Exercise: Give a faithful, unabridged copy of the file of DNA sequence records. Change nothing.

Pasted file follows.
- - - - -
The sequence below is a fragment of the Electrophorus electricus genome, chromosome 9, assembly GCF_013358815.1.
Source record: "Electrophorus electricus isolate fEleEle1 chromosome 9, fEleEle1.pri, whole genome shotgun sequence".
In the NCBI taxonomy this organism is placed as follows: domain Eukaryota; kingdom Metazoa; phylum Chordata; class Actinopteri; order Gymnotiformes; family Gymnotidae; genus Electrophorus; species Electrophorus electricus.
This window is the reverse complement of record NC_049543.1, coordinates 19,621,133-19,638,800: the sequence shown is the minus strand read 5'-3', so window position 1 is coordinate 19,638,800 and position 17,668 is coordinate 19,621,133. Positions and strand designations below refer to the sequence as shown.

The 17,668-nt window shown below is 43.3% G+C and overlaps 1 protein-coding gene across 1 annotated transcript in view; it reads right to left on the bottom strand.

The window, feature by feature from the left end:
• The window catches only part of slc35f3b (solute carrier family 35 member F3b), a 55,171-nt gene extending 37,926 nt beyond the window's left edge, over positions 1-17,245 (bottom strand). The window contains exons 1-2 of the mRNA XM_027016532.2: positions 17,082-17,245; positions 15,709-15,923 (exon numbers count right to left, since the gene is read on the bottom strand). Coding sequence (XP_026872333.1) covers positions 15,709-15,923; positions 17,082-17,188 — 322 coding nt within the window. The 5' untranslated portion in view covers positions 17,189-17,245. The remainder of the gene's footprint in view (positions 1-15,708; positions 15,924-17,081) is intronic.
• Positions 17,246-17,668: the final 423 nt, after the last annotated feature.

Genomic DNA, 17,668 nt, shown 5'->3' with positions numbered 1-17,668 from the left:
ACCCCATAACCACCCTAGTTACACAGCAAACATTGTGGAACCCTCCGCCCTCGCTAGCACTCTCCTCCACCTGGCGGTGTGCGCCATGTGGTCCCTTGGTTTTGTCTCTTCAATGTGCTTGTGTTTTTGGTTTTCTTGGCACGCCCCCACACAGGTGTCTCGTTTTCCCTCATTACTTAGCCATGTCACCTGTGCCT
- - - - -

The sequence below is a fragment of the Electrophorus electricus genome, chromosome 9, assembly GCF_013358815.1.
Source record: "Electrophorus electricus isolate fEleEle1 chromosome 9, fEleEle1.pri, whole genome shotgun sequence".
In the NCBI taxonomy this organism is placed as follows: domain Eukaryota; kingdom Metazoa; phylum Chordata; class Actinopteri; order Gymnotiformes; family Gymnotidae; genus Electrophorus; species Electrophorus electricus.
This window is the reverse complement of record NC_049543.1, coordinates 19,621,133-19,638,800: the sequence shown is the minus strand read 5'-3', so window position 1 is coordinate 19,638,800 and position 17,668 is coordinate 19,621,133. Positions and strand designations below refer to the sequence as shown.

The 17,668-nt window shown below is 43.3% G+C and overlaps 1 protein-coding gene across 1 annotated transcript in view; it reads right to left on the bottom strand.

The window, feature by feature from the left end:
• The window catches only part of slc35f3b (solute carrier family 35 member F3b), a 55,171-nt gene extending 37,926 nt beyond the window's left edge, over positions 1-17,245 (bottom strand). The window contains exons 1-2 of the mRNA XM_027016532.2: positions 17,082-17,245; positions 15,709-15,923 (exon numbers count right to left, since the gene is read on the bottom strand). Coding sequence (XP_026872333.1) covers positions 15,709-15,923; positions 17,082-17,188 — 322 coding nt within the window. The 5' untranslated portion in view covers positions 17,189-17,245. The remainder of the gene's footprint in view (positions 1-15,708; positions 15,924-17,081) is intronic.
• Positions 17,246-17,668: the final 423 nt, after the last annotated feature.

Genomic DNA, 17,668 nt, shown 5'->3' with positions numbered 1-17,668 from the left:
ACCCCATAACCACCCTAGTTACACAGCAAACATTGTGGAACCCTCCGCCCTCGCTAGCACTCTCCTCCACCTGGCGGTGTGCGCCATGTGGTCCCTTGGTTTTGTCTCTTCAATGTGCTTGTGTTTTTGGTTTTCTTGGCACGCCCCCACACAGGTGTCTCGTTTTCCCTCATTACTTAGCCATGTCACCTGTGCCT